Parity for All

I enjoy learning new words when I read books, magazines and newspapers. Today I discovered the word paritetic as I read about the negotiations to form the next Israeli government. The word comes from parity, and describes a method of governance in which two groups are given completely equal power.

The concept is totally foreign in the American system of winner-takes-all politics. In our country, whoever gets the most votes, even if the difference between the two top candidates is one vote, gets the position. We also only have two major parties that can control Congress, unlike Israel where 9 parties will enter the next Knesset.

In our binary system, the loser of the election has virtually no institutional power, but in Israel that is not the case. Avigdor Lieberman, whose party won only 8 out of 120 seats, fifth best in the voting, is considered the kingmaker in Israeli politics because his seats in the Knesset tip the balance.

Usually in Israeli politics one party can form a government by cobbling together a coalition of diverse groups, but sometimes this is impossible. In such a case, as we have today when it seems neither the Blue and White nor Likud parties can put together 61 seats in the Knesset, talk turns to a government of national unity in which the two largest parties form the coalition.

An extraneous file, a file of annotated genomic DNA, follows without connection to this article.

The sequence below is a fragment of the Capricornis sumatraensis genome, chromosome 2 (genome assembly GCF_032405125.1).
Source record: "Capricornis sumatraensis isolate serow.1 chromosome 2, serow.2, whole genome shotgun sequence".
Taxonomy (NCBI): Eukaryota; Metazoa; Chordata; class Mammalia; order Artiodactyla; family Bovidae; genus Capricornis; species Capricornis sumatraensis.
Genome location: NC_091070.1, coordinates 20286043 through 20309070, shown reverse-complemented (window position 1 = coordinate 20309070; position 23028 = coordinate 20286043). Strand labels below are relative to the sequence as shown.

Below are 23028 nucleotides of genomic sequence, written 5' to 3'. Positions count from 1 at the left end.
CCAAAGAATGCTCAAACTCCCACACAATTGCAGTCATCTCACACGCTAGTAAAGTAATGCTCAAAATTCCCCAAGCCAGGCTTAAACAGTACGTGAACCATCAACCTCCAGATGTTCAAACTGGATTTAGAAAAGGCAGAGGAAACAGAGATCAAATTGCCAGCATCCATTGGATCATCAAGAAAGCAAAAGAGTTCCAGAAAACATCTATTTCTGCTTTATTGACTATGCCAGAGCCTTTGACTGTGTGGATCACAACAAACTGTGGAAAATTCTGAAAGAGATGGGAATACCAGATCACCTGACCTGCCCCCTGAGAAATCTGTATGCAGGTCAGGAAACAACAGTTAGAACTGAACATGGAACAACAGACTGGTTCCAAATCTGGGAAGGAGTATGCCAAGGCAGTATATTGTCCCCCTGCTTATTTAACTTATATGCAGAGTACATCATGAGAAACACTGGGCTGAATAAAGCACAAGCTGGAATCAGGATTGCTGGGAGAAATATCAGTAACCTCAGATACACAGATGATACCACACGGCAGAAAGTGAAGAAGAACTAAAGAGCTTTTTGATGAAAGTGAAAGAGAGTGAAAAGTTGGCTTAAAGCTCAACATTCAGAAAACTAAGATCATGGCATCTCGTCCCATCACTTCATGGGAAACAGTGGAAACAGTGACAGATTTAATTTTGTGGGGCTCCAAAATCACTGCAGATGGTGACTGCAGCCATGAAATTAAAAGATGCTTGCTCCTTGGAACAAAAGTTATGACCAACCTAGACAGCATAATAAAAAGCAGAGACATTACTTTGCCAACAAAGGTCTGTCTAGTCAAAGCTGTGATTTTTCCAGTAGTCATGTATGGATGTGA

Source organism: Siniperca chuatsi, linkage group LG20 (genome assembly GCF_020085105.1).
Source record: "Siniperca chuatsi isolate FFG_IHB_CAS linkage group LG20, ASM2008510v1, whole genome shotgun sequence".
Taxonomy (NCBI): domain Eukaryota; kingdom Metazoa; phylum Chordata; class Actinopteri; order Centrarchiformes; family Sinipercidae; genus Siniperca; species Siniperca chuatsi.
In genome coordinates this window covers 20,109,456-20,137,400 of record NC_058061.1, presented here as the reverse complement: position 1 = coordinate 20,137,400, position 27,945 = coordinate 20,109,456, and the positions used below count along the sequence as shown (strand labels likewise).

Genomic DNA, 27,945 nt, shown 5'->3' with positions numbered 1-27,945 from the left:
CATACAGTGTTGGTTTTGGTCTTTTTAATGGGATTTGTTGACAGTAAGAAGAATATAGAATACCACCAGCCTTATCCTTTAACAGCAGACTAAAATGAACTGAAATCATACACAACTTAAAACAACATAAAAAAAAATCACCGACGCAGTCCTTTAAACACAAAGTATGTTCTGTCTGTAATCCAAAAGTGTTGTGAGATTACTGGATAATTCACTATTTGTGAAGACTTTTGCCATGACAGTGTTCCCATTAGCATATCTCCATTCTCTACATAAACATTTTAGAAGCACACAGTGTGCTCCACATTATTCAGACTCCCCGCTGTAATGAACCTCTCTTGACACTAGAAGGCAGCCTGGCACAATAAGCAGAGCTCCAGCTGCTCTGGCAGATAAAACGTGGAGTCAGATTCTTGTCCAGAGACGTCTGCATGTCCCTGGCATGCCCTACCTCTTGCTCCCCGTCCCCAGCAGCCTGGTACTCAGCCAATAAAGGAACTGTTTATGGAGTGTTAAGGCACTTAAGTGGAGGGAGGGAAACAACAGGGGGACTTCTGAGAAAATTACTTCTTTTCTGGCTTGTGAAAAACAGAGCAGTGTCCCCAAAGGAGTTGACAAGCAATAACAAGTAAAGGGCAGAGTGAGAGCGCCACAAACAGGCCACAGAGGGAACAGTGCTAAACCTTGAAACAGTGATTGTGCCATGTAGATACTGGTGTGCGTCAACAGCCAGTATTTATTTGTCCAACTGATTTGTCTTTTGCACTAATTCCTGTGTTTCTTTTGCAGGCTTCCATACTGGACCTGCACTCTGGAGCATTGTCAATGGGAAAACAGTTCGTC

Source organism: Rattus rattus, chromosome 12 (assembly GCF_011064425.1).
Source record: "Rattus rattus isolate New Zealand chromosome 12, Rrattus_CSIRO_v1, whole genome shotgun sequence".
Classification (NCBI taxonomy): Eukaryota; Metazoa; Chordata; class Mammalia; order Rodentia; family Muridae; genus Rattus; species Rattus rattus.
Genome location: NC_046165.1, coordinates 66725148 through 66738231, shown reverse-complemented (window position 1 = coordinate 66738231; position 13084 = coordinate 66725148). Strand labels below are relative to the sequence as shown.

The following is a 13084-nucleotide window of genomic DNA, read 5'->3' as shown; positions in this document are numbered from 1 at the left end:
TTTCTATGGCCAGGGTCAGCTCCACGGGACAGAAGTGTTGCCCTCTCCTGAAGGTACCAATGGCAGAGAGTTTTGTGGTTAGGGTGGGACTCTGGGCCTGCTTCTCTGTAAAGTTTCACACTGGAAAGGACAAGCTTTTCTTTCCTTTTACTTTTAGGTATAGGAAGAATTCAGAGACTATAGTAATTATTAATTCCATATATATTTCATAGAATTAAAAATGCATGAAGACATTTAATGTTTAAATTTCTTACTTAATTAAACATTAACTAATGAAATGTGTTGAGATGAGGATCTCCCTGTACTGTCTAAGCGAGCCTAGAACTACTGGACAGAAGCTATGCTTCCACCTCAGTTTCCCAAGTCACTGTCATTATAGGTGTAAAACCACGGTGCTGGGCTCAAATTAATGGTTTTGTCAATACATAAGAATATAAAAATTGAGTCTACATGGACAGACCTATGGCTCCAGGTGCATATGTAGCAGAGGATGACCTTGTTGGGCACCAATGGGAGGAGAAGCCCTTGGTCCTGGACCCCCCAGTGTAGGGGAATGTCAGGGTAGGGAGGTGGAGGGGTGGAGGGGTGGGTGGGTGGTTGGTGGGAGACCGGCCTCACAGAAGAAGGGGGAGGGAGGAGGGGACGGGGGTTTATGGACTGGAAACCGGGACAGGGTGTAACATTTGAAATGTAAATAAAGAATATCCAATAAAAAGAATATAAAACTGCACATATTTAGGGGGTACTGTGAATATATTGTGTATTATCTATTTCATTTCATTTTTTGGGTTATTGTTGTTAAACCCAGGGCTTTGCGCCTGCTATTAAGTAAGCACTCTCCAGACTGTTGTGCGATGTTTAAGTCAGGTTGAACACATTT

This is the option favored by Israel’s president, Reuven Rivlin, who has proposed a special kind of paritetic unity government, last seen in Israel in 1984, when neither the Likud nor the Alignment (Labor) parties could form a coalition. Instead the two came together in a fully equal government: each party would hold the prime minister position for two years in rotation and, crucially, the cabinet contained exactly equal numbers of ministers from each party.

This last provision was crucial since it ensured that the parties had to govern together because each had a veto over major decisions, even if the other party held the premiership. Such a government is difficult to manage, and Israel has only tried it once, but the only other option may be a staggering third election in a year.

The idea of a parity government is intriguing, especially in a religious context. Another example of the form comes from early modern Germany, when some cities, following the Protestant Reformation, had equal numbers of Catholics and Protestants in government offices. Today Lebanon has a similar form a government, where offices are specifically reserved for Christians, Sunni and Shiite Muslims.

Today it is so easy to stay in our bubbles, surrounded only by people who share our views, and certainly America’s winner-take-all system leaves the political losers feeling dejected and powerless. In our increasingly fractured world, perhaps we need more paritetic institutions, where people have to work together, in unity and equality, with the other side.

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